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Troubled Water?

Troubled Water?

Caitlin J. Handy '15 wades to collect a water sample.

July 6, 2012

The Big Walnut Creek watershed is only a speck on a map of Indiana, but its 424-square-mile footprint probably doesn’t seem so small to the handful of people who monitor its health. Those conservationists are about to get some help.

This summer, Associate Professor of Geosciences Jeanette K. Pope and five DePauw students – Carly T. Dutkiewicz ’14, Caitlin J. Handy ’15, Alessandra N. Pistoia ’13, Gregory B. Screws ’13 and Reilly S. Taylor ’13 – are collecting water quality data for the Big Walnut Watershed Alliance (BWWA), an organization that oversees the watershed.

“In environmental policy, we often find science on one side and politics on the other, without a whole lot of communication between the two,” Pope says. “The Alliance is really working to bridge that gap by using science to inform those policies.”

Though typically named for a body of water, a watershed is really defined by all the land that drains into it. The Big Walnut Creek watershed (pictured left), for example, is formed by dozens of smaller tributaries, each fed by water from precipitation and irrigation – or anything else that makes its way into them. The BWWA’s previous water quality tests looked at everything from leaky septic tanks to runoff from parking lots, but the data Pope and her students are collecting is much more precise.

“We’re focusing specifically on agricultural runoff, and based on maps of the watershed, most of the agricultural land is in the northern part,” explains Dutkiewicz, a member of DePauw’s Science Research Fellows (SRF) program.

Northwest of Indianapolis, the Big Walnut Creek watershed is just a series of streams and drainage ditches. But it’s here, where more than 90 percent of the surrounding land is used for row crops, that the future of the creek may be decided. Fertilizer in agricultural runoff often leads to eutrophication, a process that spawns brightly colored blooms of algae, killing fish and making the water unsafe for humans. And because watersheds are like nesting dolls – smaller ones resting within larger ones – water pollution in the creek is carried downstream to other parts of the state and country. Big Walnut Creek flows into the Eel River, then the Wabash, the Ohio, the Mississippi, and finally the Gulf of Mexico, where an 8,000-square-mile “dead zone” has formed as a result of agricultural runoff.

To identify problems spots at the top of the Big Walnut Creek watershed, Pope’s group divided the northern section into smaller catchments – essentially, watersheds at the scale of the individual feeder streams – and determined the lowest point on each. Water at these points will be tested for fertilizer ingredients such as nitrogen, phosphorus and potassium, providing the BWWA with information about how and where agricultural runoff is entering the watershed in its most heavily farmed areas.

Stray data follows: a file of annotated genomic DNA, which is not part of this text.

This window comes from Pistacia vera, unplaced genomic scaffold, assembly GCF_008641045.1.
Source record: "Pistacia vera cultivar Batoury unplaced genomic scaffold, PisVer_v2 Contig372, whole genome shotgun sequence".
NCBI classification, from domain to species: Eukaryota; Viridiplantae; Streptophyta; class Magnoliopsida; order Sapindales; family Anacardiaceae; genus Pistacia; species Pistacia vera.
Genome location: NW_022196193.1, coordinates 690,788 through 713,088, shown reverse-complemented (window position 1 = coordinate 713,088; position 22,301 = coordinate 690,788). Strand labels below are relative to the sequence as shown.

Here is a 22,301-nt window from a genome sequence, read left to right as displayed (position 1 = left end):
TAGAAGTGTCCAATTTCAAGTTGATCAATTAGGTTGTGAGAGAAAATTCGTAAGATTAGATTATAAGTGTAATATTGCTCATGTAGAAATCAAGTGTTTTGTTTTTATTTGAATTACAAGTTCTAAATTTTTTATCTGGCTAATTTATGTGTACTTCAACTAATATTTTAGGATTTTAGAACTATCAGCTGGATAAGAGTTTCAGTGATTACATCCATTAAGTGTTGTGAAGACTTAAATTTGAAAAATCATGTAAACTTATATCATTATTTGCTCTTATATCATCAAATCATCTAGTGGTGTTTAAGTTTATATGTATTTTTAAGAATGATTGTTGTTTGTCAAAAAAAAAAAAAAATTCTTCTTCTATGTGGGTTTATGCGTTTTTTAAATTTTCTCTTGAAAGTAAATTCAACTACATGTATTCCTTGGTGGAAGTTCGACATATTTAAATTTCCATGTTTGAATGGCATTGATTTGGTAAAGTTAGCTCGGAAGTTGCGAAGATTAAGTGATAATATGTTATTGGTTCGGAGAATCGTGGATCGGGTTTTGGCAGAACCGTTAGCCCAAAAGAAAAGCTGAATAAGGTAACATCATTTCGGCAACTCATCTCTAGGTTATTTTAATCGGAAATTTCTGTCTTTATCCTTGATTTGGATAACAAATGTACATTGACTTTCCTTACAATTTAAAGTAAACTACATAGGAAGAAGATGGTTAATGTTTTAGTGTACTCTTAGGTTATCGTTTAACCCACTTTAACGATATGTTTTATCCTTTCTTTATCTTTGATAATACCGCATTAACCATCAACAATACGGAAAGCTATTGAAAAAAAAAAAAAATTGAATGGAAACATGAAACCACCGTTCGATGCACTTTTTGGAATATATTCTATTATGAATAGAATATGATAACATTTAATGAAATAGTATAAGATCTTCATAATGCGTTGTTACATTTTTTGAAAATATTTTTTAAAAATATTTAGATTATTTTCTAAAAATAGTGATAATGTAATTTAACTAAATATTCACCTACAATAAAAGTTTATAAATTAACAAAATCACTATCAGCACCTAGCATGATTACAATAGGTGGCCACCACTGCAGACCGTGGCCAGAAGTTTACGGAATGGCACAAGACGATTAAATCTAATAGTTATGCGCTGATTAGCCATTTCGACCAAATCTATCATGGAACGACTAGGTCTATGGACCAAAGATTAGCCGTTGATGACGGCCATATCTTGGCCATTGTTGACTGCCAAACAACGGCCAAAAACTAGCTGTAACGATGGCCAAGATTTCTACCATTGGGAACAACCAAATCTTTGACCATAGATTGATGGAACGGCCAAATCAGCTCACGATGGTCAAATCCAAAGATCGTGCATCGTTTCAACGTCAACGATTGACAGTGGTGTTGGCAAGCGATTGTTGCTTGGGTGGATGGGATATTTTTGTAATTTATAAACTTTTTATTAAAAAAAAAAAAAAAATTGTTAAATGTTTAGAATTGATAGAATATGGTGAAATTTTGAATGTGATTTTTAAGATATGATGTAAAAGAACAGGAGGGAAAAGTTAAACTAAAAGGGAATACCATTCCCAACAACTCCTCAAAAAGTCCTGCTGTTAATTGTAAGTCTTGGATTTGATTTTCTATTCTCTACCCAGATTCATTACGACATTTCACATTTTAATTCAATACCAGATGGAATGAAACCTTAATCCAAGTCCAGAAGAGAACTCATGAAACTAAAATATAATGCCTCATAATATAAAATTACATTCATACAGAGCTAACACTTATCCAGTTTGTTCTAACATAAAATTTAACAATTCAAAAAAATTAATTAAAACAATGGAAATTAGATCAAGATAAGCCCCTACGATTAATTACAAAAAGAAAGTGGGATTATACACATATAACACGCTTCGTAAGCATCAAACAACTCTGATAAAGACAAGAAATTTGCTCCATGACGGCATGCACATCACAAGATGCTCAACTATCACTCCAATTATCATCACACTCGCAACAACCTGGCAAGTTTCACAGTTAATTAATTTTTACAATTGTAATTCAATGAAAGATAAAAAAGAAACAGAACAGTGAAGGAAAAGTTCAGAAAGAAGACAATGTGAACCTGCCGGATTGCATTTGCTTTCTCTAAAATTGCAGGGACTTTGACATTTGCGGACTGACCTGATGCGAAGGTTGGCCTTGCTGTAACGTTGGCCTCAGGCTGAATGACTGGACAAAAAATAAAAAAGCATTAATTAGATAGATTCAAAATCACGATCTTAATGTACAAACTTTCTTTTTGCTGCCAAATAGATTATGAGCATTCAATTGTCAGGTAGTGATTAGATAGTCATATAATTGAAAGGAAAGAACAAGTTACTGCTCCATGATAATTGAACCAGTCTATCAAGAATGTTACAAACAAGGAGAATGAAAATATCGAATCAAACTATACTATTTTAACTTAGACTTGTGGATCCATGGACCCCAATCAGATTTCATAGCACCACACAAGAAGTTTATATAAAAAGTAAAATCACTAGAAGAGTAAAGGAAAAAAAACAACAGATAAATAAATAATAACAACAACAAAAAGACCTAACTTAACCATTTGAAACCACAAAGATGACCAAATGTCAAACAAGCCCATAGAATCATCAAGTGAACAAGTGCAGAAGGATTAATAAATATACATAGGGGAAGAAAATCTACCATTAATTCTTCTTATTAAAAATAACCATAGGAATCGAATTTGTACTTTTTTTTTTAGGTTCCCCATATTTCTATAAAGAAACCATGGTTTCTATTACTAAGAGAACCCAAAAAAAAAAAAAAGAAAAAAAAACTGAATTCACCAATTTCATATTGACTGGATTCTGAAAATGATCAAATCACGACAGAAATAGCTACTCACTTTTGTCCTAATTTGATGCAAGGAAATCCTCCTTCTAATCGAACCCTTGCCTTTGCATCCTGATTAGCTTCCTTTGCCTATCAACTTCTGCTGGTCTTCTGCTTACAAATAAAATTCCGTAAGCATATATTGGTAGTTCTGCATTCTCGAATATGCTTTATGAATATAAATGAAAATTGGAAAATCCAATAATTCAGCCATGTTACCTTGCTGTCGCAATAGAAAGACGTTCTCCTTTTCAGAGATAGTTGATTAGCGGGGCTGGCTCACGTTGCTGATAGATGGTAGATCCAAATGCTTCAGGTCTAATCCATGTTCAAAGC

“Compared to what has already been done, we’ll have more test sites within a smaller area, so we’ll be creating a high resolution picture of water quality,” says Caitlin J. Handy ’15, another SRF member working on the project. “I’m excited to see if there are differences between the catchments, but I think the more exciting part about getting the data is trying to make a change and fix things, so I think it’s great we have a group like the Alliance to go to with our findings.”

Using their findings, the BWWA will be able to visit with specific land owners about how their properties may be contributing to agricultural runoff in the watershed and what they can do about it. Indiana currently offers matching funds for solutions such as creating buffer zones between drainage pipes and waterways, or planting strong-rooted grasses to prevent fertilized soil from eroding into the water.

Pope believes that most farmers will choose to implement the fixes, especially when offered financial assistance from the state. However, if conditions in the watershed worsen due to agricultural runoff, those who don’t participate now may not have a choice later on.

“In 5 or 10 years, people might not be given an option,” Pope says. “Increased environmental regulation might mean that people have to make these changes – and have no matching funds to do so.”

Pope and her students met with the BWWA in late June to present the details of their project, and were invited to return later in the summer to share their findings. Gregory Screws, who along with fellow seniors Pistoia and Taylor received a student-faculty summer research grant, says BWWA members were excited to hear their proposal. More importantly, Screws thinks the meeting helped to assure the organization that he and the other students are taking the project seriously.

“It made a huge difference to be there in person,” he says. “It was very important for us to interact with them face-to-face to demonstrate our commitment to the project, and our dedication to analyzing how agricultural runoff affects water quality in the watershed.”

“It makes me feel very proud of the work that I'm doing knowing that it's going to contribute to something larger,” Dutkiewicz adds. “Our research could ultimately help the community, and that's something that’s very neat about our project.”